Peripheral Vascular Disease

Peripheral vascular disease, or peripheral arterial disease, is a circulatory problem that affects the width of the body’s arteries and reduces blood flow to the limbs.

Patients who develop this disease do not receive sufficient blood flow to their limbs; usually their legs. This can cause several symptoms, the most noticeable being leg pain.

Peripheral vascular disease may also be a sign of fatty deposits within the arteries. In addition to restricting blood flow to the legs, this disease may also affect the heart and brain.

This disease can often be successfully treated by quitting smoking, adopting healthy eating habits, and exercising. Diagnosing and treating the condition early on can prevent it from becoming worse, and reduce the risk of stroke and heart disease.

Picture of Peripheral Vascular Disease

colorado foot institute peripheral vascular disease

Peripheral Vascular Disease Symptoms

Although peripheral vascular diseases may cause mild or no symptoms, an estimated one in ten will experience leg pain while walking. This is known as intermittent claudication.

Intermittent claudication is classified by cramping or muscle pain in the legs or arms that is triggered by activity, but disappears shortly after resting. The areas in which pain is experienced depend on the location of the narrowed or clogged artery. Calf and foot pain are the most common.

The seriousness of intermittent claudication may vary, from mild to debilitating pain. Severe cases can hinder daily physical activities.

Peripheral vascular disease symptoms include:

  • Painful cramping within the hip, calf, or thigh muscles following even mildly strenuous activity
  • Numbness or weakness of the leg
  • Coldness in one leg or foot, but not the other
  • Sores on the toes, legs, or feet that do not heal
  • Any change in the color of the legs
  • Hair loss on the legs and feet
  • Changes in the toenails

As the disease progresses, you may experience pain even while resting or lying down. This pain can be severe enough to disrupt sleep. You may be able to alleviate this pain by positioning your legs so they hang off of your bed, or by walking around the room.

Peripheral Vascular Disease Treatment

There are two major goals of treatment for this disease. First, is to alleviate the symptoms so you may continue about your daily physical activities. Second, we aim to stop the advancement of atherosclerosis throughout the body to reduce the risk of stroke and heart attack.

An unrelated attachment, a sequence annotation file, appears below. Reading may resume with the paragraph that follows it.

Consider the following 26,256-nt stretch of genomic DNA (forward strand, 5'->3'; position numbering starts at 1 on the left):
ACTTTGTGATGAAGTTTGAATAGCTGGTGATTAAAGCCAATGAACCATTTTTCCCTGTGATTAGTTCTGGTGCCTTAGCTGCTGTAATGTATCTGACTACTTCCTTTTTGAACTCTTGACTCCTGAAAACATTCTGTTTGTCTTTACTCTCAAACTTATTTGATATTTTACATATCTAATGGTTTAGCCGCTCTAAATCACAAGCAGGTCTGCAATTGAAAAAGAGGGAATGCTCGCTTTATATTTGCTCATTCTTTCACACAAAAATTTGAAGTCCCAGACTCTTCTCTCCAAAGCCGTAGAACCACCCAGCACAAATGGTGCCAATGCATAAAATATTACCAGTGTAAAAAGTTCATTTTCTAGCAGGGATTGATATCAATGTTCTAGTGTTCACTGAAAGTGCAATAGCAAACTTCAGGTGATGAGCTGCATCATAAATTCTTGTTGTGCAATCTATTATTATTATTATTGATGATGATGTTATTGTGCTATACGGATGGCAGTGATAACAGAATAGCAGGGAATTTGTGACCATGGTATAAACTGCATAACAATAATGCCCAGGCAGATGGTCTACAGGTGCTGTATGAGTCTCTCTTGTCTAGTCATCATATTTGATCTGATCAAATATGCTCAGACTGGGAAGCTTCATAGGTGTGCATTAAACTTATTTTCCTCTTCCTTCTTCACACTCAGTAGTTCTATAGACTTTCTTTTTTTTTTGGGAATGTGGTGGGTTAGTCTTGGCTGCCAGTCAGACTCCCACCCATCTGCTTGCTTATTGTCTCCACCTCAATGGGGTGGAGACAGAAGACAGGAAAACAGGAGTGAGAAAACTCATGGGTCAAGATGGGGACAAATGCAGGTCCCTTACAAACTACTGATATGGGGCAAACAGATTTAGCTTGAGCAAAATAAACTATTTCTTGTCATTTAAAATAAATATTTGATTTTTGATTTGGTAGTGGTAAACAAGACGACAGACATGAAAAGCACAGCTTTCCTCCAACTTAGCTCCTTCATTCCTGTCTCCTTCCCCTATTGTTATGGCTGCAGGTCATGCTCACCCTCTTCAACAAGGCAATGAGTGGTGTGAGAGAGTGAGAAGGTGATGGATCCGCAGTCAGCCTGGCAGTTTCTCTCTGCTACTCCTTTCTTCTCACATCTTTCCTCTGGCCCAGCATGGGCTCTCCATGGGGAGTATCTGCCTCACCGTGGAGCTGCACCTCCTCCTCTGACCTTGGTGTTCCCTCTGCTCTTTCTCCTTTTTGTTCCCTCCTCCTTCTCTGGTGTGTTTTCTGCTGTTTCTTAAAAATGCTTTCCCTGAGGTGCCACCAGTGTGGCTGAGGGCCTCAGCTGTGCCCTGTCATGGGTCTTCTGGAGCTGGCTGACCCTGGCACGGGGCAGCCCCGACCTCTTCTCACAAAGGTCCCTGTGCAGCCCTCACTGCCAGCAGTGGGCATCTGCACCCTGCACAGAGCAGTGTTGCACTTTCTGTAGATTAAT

It may be possible to achieve these goals by changing your lifestyle. For instance, quitting smoking is extremely important as it pertains to reducing complications associated with blockage.

If changing your lifestyle is not enough, medical treatment may be necessary. Medication may be prescribed to help lower cholesterol and blood pressure, prevent blood clots, and to help treat pain or other symptoms.

Treatments for peripheral vascular disease:

  • Cholesterol lowering medications. These medications will help to reduce the risk of stroke or heart attack. Being prescribed to this medication is a good indicator that it’s time to quit smoking.
  • Blood pressure medications. High blood pressure can contribute to the advancement of peripheral vascular disease and sometimes ACE inhibitors and beta blockers are prescribed to lower blood pressure levels.
  • Medications for blood sugar. Some patients may also have diabetes, in these cases, it is critical that blood sugar be controlled.
  • Medications that prevent blood clots. Since peripheral artery disease is associated with narrowed blood vessels, it is important to prevent clots from occurring. A clot that occurs in an already affected blood vessel may be enough to block it completely.

In some severe cases, surgery may be necessary.

We Can Help You

Dr. Mechanik is Board Certified in Foot Surgery and Board Certified in Reconstructive Rear Foot and Ankle surgery. He has the medical and surgical skills to treat your foot conditions.  He and his family are natives of the Denver area.

Dr. Mechanik received his Doctor of Podiatric Medicine (DPM) degree from the the Dr. William M. Scholl College of Podiatric Medicine which is part of the Rosalind Franklin University of Medicine and Science, a national leader in medical education.

Dr. Mechanik then went on to complete a twenty-four month post-graduate Residency training program in Foot and Ankle Surgery and a twenty-four month surgical Fellowship training program in Lower Extremity Musculoskeletal Surgery.

Dr. Mechanik is a Fellow of the American College of Foot and Ankle Surgeons and a  Diplomate, American Board of Foot and Ankle Surgery.

Dr. Mechanik will examine your medical history and perform a complete physical examination if you are experiencing symptoms of peripheral vascular disease. There are various tests that may also be necessary to confirm the diagnosis of peripheral vascular disease. If you are experiencing any of the symptoms listed above it is advised you schedule an examination in a timely manner, as this condition can be life threatening if it is not treated with haste.  Colorado Foot Institute provides in-office, non-invasive vascular doppler studies, for your convenience and aid in diagnosing unseen peripheral vascular disease.  Early detection can help prevent ulcerations, bone infections and possible amputations.